Tripping the Rift (TTR) first debutted as a film short online on Film Roman's LEVEL13.NET in November 1999. It then won the grand prize in the first Playboy Animation Contest in 2000. In April 2002, CinéGroupe announced the production deal with SciFi Channel, in association with Film Roman, for thirteen half-hour episodes of TTR. It was then slated to air in early 2003.
The cast is interesting. Howard Stern regular Stuttering John will provide the voice for an agoraphobic ship's computer named Bob and Gina Gershon will do the voice for the sexy cyborg Six. Along with Six and Bob, the story follows the adventures of The Free Enterprise, a smuggling vessel led by a stumpy purple alien named Chode. Gus is Chode's sexually-confused robot slave, T'Nuk is the ship's aesthetically-challenged pilot, and Whip is Chode's teenaged slacker nephew.
One thing that playing all that Quake recently did for my brain was to make me remember how much fun it was to create maps and levels for Doom and Quake back when "the dinosaurs roamed the earth" and we all had orgasms ripping off Circuit City or Best Buy by returning our old 2400 baud modems in the 28.8Kbps modem box thus getting it the upgrade for free. Okay, so we're all going to hell for stealing. Mayhem or Hygelic might ... I think it was one of their bright ideas.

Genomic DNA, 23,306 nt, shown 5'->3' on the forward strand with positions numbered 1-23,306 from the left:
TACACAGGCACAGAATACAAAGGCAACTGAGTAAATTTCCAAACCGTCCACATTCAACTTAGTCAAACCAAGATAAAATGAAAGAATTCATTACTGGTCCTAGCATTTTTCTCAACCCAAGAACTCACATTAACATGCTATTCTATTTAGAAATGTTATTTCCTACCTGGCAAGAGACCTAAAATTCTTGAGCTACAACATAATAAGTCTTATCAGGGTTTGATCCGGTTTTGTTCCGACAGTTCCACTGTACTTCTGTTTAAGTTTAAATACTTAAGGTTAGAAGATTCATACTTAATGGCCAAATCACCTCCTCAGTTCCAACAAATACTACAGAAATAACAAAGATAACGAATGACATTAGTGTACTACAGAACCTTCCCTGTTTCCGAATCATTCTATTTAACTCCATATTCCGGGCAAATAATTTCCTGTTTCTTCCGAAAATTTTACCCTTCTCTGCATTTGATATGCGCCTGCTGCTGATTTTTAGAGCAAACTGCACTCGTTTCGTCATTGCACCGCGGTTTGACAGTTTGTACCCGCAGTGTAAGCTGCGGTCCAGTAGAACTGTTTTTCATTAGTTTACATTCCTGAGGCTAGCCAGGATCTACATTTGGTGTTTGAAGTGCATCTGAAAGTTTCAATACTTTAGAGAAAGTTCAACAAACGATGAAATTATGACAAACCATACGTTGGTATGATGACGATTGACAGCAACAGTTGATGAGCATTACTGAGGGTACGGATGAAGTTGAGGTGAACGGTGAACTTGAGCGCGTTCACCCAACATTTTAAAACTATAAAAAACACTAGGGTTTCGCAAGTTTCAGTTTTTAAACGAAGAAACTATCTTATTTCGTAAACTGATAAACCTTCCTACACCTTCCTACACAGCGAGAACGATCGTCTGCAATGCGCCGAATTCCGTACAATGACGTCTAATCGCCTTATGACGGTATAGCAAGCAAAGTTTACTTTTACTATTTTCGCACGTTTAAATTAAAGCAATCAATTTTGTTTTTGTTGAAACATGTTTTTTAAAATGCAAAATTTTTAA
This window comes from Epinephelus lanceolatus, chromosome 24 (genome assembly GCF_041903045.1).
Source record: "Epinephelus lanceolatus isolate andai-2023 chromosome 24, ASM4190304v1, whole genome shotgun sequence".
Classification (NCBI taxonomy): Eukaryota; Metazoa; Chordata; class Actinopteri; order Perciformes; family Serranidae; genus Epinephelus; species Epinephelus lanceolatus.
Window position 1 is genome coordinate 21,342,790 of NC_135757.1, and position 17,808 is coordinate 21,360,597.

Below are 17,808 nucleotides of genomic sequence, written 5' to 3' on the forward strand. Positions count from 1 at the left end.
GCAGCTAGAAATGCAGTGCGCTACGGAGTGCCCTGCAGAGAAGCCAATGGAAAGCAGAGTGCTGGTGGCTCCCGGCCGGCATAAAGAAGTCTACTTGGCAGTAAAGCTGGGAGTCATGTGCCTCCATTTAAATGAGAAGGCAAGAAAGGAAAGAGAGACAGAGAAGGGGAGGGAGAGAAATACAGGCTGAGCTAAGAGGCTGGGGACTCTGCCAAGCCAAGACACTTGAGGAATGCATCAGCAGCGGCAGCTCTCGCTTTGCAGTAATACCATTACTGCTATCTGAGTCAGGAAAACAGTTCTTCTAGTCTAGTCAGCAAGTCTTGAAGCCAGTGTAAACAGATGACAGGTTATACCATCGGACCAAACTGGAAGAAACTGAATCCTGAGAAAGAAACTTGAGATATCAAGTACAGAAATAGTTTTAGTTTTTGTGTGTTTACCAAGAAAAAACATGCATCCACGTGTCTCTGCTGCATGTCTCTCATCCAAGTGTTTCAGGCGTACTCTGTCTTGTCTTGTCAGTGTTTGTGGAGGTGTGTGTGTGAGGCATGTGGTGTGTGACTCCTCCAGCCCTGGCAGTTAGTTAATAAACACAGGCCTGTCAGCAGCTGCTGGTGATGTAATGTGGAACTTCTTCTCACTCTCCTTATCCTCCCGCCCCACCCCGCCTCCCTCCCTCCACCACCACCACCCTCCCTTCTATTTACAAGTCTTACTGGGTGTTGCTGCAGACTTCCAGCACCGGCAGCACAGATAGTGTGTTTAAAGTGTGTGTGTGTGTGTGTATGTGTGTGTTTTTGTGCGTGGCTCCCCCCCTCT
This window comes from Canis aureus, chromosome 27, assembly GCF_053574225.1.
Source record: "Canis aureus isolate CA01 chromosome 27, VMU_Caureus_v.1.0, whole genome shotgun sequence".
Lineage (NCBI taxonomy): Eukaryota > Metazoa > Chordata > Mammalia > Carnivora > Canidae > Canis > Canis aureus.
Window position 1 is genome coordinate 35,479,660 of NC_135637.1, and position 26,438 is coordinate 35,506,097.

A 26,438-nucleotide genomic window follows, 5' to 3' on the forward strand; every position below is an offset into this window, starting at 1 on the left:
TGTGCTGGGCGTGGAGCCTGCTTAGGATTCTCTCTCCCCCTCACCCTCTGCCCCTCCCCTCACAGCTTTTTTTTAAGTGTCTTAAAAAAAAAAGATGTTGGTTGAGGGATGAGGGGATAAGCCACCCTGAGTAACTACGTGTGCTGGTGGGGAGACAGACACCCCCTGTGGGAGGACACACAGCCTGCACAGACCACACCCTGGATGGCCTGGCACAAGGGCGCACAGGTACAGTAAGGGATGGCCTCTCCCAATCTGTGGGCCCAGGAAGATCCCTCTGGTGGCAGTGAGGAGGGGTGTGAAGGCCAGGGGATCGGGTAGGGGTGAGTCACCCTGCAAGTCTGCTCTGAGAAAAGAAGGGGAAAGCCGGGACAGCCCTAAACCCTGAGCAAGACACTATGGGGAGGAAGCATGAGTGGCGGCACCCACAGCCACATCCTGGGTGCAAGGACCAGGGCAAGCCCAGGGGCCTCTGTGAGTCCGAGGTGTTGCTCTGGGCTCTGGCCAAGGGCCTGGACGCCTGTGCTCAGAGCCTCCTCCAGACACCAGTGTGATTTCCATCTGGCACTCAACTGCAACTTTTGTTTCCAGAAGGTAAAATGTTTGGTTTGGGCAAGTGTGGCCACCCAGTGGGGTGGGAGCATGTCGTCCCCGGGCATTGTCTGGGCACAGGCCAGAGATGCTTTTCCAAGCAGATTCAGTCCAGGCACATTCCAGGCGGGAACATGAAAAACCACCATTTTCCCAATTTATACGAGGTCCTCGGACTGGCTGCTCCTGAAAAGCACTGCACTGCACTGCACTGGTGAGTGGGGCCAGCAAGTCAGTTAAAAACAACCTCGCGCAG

Speaking of dinosaurs, I saw on SNL's Weekend Update that since creationism is now part of the curriculum taught in favor of darwinian evolution in some schools, dinosaurs will now be referred to as "Jesus Ponies".
Back to Quake. I promise to stop inundating Thunderstorms with mod reviews. If I start perseverating again, I'll just post-date some entries to have them publish no more than once-per-week or something. Maybe we can start a "Blood Splatter Monday" tradition?
But, playing Quake again did get me back in front of the monitor thinking about digital grafix. Here's a web site I came across a while ago with some interesting digital art, so to speak -- XCult. You people with high-speed connections should have some fun.
OverWhelming Hostility is described as a little/medium-sized green gothic map for tourney and Death Match by its designer Auhsan. It's really a very nicely done level with an assortment of strategically placed weapons and goodies inside a cathedral structure. There are only two places to get yellow armor -- very near the rocket launcher respawn location and a more visible spot that seems to be a hub of activity in a courtyard. This spot is very near where I found myself trying to maintain control of the area where a sole megahealth respawns.
The megahealth ledge offered a nice high-ground advantage to the courtyard and armor shards on the ramp located behind this position would often alert you to anyone sneaking up to blast one in the back of your head. Unless, of course, you killed the first bot, returned to look out on the courtyard and a second or third bot came up silently from behind before the armor shards respawned.